14. 14. All Sensors PRESSURE SENSORS… RESOLUTION AND BANDWIDTH
  15. 15. All Sensors Typical Applications
  16. 16. All Sensors Familiar Specifications • • • • • • Pressure Range Sensitivity Offset Linearity Temperature Effects Accuracy
  17. 17. All Sensors Compensation Techniques
  18. 18. All Sensors Familiar Trade-offs
  19. 19. All Sensors What Your Mom Didn’t Tell You…
  20. 20. All Sensors System Basics Review
  21. 21. All Sensors Application BW/Resolution
  22. 22. All Sensors BW/Resolution Isolines
  23. 23. All Sensors Possible Compensation
  24. 24. All Sensors Revised BW/Resolution Trade-offs
  25. 25. What is “positioning?” What are we positioning? • • • To know the location of something To move a target with respect to that known location Everything’s relative o o Objects are positioned with respect to something fixed Key for evaluating specs like accuracy, repeatability, resolution Focus application areas • Positioning in manufacturing Knives, slitters, saws, welding tips, drills, tools • Logistics Cranes, ASRS, shuttles, rail cars
  26. 26. Positioning Technology Choices High speed High resolution Low cost Slippage and wear errors Mechanical Simple setup Non-contact – long life Many choices of range, precision, outputs Line of sight only Optically challenging environments Rotary and wire draw encoders Linear magnetic encoders Lasers Hybrid High speed High resolution Rugged in challenging environments Difficulty with non-linear paths Strict mounting requirements Cost Navigates non-linear paths Path can be obstructed by other vehicles or objects Need to mount reference tape
  27. 27. Selection Criteria Range •Sensor must not only be able to measure the absolute distance from the sensor to the target to be positioned, but also have the appropriate span. •How small of a movement is need to be controlled? Resolution Repeatability •Repeatability is KEY. This describes how close to the desired location it will be when the sensor output indicates it has reached its final position Output rate •The output rate of the sensor is how often the sensor updates the measured position and needs to be matched up with the speed of the target. Output type •The output type simply needs to match the input of the control system/PLC/PC.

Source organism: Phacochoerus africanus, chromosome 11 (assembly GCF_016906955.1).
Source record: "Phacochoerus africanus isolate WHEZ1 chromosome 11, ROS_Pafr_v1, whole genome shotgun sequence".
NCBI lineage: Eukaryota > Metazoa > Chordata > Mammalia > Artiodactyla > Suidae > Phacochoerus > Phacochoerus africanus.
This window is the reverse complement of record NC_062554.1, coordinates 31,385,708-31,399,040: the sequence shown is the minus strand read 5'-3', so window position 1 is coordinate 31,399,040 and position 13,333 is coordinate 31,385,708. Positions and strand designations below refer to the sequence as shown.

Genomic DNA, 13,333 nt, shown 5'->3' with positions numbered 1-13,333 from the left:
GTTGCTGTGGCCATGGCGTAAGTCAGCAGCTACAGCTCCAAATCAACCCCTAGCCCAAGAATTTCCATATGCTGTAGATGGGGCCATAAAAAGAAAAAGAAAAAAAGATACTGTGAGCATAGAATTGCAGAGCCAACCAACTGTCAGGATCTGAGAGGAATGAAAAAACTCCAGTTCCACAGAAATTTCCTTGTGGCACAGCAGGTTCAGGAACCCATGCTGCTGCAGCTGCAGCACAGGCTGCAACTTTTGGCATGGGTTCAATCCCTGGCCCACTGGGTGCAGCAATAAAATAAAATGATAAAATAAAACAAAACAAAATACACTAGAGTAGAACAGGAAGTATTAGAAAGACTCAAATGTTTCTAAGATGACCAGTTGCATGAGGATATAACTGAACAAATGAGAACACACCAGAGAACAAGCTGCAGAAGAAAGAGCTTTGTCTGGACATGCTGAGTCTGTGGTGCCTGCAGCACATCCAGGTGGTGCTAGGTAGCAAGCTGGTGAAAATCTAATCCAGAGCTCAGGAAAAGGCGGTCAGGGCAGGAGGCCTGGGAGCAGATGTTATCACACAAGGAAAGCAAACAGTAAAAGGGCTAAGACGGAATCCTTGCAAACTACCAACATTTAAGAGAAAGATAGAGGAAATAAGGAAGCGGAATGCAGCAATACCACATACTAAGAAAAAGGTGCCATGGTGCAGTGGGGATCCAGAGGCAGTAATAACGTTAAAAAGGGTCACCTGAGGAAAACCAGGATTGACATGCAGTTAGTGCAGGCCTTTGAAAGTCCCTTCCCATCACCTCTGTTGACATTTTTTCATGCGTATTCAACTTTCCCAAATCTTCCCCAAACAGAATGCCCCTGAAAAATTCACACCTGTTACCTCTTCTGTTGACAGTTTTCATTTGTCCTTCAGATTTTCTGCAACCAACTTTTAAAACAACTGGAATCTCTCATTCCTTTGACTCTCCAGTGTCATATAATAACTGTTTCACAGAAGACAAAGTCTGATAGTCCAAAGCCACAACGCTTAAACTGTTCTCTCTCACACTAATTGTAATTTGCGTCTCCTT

28. 28. Tips and Tricks • A reflective target is preferred over natural targets for positioning o o • Response time vs. output rate o o • Don’t get hung up on an accuracy spec, because you don’t need it for positioning applications until you replace a sensor Excess gain o • Response time refers to lateral movement into the beam – used for detection, not positioning Output rate is what matters after the target is locked-in Accuracy trap o • Strong and consistent signal return “Safe” – if reflector is blocked, an erroneous position is not returned Don’t worry about using a sensor with way more range than needed – this gives you useful excess gain Long range alignment o Utilize vendor-supplied alignment brackets
  29. 29. 30
  30. 30. Questions? Design World Randy Frank R.Frank@ieee.org Twitter: @SensorTips All Sensors Tim Shotter TShotter@allsensors.com Phone: 408.225.4314 Twitter: @AllSensors Texas Instruments Emmy Denton emmy.smaragda.denton@ti.com Phone: 408.721.3267 SICK Dan Bruski Dan.Bruski@sick.com Phone: 612.217.1326
  31. 31. Thank You  This webinar will be available at designworldonline.com & email  Tweet with hashtag #DWwebinar  Connect with  Twitter: @DesignWorld  Facebook: facebook.com/engineeringexchange  LinkedIn: Design World Group  YouTube: youtube.com/designworldvideo  Discuss this on EngineeringExchange.com